52ft will be compelled to ignore man
local demands, and I am m hopes tuatUaere
52** Bf , 55* lhi* Legislature v'ho will In
deavor to build up his political reputation 1
SKEST* t0 fortl*hSm*lf **5
History teaches us that members of leeiMativ
bodies, by a series of trades with thefr g 6 s«
ates, and with a view of advancing the: pewraal
aspirations of each, load the taxpayer! wftr?°x
cessive burdens. The last Legislature in na
tieular. suffered at the hands of the peopled
severest criticism in this regard, andl cout*
„I?,W a9ucnee ?our actions, for nothin
would grieve me more than to be compelled t
disapprove any of your acts. '
What your duty may be in regard to previdin
means to properly and befiuingly Vepresen
California at the World's Fair, in 1883 is a difl
cv t question to solve, involving, first, the co
£Si*SSS r.2&5 eh M Act; *cond, the adv,
sabuitv of making an appropriation; and, thir
the amount to be appropriated. As to th
amount, it is to my mind a purely busine
proposition, and in 'dealing wiuTSe qS«?io
you should be guided largely by the* bSefi
which, in your judgment, may inure to thecit -
55ga..<yw,BI ofi he staw by that method
of advertising our products and resources to the
patrons of the Exposition, which, in fact, will
be to the whole world.
Whatever appropriation is made tor this piu>
HAURAJIIUritJ DAILY KJCCOUD-UJSIO.N, FJIIDAY, JANUAII* 9, 1»»I.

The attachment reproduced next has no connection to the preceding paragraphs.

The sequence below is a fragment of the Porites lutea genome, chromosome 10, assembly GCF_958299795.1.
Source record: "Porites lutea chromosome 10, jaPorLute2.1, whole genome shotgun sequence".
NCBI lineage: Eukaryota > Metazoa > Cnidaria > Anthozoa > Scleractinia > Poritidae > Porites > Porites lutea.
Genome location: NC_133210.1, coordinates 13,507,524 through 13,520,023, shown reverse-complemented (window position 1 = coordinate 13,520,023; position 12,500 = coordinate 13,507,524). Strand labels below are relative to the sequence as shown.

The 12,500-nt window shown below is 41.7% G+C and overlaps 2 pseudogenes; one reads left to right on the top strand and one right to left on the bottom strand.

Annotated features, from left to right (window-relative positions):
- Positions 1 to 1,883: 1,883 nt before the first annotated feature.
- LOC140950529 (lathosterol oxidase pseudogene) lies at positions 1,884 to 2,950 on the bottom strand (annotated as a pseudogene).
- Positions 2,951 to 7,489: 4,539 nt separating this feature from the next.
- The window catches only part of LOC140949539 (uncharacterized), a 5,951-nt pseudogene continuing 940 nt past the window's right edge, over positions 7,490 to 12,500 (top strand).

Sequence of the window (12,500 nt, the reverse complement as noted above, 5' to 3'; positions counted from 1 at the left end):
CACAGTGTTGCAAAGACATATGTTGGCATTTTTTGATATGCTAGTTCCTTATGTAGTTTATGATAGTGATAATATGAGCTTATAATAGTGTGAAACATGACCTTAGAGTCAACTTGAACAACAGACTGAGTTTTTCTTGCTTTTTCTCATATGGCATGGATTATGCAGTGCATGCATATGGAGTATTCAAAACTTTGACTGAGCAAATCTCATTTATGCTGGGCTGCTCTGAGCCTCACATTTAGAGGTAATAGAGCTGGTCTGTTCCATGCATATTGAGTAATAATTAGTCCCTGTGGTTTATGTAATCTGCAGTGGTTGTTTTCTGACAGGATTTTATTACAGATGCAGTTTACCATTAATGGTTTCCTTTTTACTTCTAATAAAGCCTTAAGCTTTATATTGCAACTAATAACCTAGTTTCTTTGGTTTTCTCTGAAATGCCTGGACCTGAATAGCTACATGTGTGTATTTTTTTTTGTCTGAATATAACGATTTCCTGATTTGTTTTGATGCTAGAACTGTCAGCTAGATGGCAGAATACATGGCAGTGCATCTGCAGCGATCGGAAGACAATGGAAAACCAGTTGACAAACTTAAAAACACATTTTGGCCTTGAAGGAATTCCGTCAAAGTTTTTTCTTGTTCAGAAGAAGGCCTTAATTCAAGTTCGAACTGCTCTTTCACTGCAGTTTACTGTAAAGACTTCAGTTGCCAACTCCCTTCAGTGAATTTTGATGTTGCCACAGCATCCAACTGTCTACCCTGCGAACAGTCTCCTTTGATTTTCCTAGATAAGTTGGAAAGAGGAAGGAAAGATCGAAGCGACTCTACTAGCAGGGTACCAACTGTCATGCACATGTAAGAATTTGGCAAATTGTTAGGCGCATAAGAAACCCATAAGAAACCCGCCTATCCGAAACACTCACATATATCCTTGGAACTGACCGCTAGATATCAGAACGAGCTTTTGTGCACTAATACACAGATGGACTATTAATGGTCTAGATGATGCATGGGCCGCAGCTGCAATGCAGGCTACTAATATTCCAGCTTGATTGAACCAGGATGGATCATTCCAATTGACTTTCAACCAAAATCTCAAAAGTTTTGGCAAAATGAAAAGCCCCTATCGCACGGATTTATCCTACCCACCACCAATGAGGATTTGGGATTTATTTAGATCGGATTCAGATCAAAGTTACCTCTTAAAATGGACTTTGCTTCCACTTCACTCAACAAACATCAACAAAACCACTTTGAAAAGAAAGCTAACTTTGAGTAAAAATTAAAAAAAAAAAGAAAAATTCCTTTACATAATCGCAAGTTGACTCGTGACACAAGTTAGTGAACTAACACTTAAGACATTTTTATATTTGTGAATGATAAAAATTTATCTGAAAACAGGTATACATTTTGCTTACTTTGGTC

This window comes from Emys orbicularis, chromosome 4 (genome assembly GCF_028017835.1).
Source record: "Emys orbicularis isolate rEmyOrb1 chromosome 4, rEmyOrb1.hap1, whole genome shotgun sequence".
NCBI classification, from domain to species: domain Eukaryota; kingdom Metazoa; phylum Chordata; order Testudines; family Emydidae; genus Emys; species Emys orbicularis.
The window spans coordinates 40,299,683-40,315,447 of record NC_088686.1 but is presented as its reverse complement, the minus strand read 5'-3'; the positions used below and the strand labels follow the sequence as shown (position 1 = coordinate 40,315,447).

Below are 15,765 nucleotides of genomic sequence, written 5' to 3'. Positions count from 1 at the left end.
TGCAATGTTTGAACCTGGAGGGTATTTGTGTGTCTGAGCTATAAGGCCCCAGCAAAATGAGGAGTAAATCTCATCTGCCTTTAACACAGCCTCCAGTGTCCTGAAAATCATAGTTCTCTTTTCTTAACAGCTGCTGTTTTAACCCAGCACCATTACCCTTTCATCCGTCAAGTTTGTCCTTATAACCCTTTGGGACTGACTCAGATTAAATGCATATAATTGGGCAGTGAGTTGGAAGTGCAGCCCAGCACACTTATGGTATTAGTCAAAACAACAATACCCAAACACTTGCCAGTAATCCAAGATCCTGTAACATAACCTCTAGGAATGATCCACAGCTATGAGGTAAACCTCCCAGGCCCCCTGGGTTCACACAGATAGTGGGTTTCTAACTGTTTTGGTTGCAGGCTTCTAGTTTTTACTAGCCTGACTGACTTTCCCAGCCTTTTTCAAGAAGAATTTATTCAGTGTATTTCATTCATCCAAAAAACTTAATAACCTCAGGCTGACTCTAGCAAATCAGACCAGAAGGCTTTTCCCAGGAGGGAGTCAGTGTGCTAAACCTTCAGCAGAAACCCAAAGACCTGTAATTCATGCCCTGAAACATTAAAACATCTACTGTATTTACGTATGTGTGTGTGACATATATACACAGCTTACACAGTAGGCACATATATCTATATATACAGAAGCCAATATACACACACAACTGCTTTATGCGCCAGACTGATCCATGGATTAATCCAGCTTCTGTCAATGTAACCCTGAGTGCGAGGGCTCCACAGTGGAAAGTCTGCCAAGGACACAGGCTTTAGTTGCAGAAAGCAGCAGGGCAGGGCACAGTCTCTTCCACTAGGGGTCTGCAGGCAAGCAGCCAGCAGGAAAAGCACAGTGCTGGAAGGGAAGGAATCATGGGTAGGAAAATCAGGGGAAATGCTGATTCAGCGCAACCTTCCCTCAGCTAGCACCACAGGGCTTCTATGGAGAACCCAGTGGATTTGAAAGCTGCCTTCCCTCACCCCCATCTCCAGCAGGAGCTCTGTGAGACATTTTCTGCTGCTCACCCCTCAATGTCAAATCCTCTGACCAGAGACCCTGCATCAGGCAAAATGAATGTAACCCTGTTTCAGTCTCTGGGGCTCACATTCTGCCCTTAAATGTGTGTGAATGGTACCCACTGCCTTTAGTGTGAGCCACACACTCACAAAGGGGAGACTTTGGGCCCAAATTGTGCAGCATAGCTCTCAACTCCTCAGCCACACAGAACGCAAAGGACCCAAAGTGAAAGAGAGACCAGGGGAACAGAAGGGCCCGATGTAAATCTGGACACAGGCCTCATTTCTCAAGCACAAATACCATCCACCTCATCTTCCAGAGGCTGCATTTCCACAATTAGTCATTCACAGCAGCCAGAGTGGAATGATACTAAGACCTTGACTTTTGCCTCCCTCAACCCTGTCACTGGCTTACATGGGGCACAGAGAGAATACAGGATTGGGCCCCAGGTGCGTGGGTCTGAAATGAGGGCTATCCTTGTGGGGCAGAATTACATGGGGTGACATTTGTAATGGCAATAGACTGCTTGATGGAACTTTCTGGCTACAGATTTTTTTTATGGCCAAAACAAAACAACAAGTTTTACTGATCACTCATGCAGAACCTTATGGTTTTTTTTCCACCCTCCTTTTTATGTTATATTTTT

pose should be considered an extraordinary ex
penditure, and not ue.ees.anly one included in
the expense of carrying on the state govern
You will be called upon to devise sorre satis
' factory plan for arbitration of disputes and con
troversies relative to wages and hours of labor,
between ihose who laboT and those who em
The magnf.ude of the subject should not de
ter you from making a careful investigation,
and I am sure that in your combined efforts ycu
wi 1 devise a plan tha-. will be satisfactory in its
provisions to both employer and employe, and
through which may come that perfect under
standing between both parties, so necessary to
tbe (OOCtSS of many enterprises, the preserva
tion of peace and harmony among neighbors,
and the elimination of those hardships to the
workingmen and tho;e dangers to capital re
sulting from strikes.
It is claimed by organized bodies of labor,
through communications to me. that the eight
hour law on our statute books has been evaded.
If the failure to enforce the law arises from an
inherent defect in the law itself, I trust that you
will remedy tne same.
You will observe lhat the retiring Governor,
iv his biennial message to the Legis. atnreof the
28th session, isyt, "that upwards of SIOO.OOO are
expended In the sippoit of and maintenance of
Commissions and Bureaus: that many of them
have ireen useful, but have outlived "their use
fulness; while otters have been oflitueuse
save 10 tho-e folding orders under them." It is
to be deeply regretted that he should retire
HOB office without informing you speciiically
upon this su'ject: that is, without pointing out
the particular Commission or Bureau that
could be dispensed with, thai you might take
steps to ascertain the situation, and if found ex
pedient, cause ihe same to be abolished at
once. 1 can only say that 1100,000 is a large out
lay for use.ess purposes, and 1 believe it to be
your duty to make ail proper efforts to ascer
tain the truth of this assertion and govern
Hon. John P. Dunn, the retiring Controller,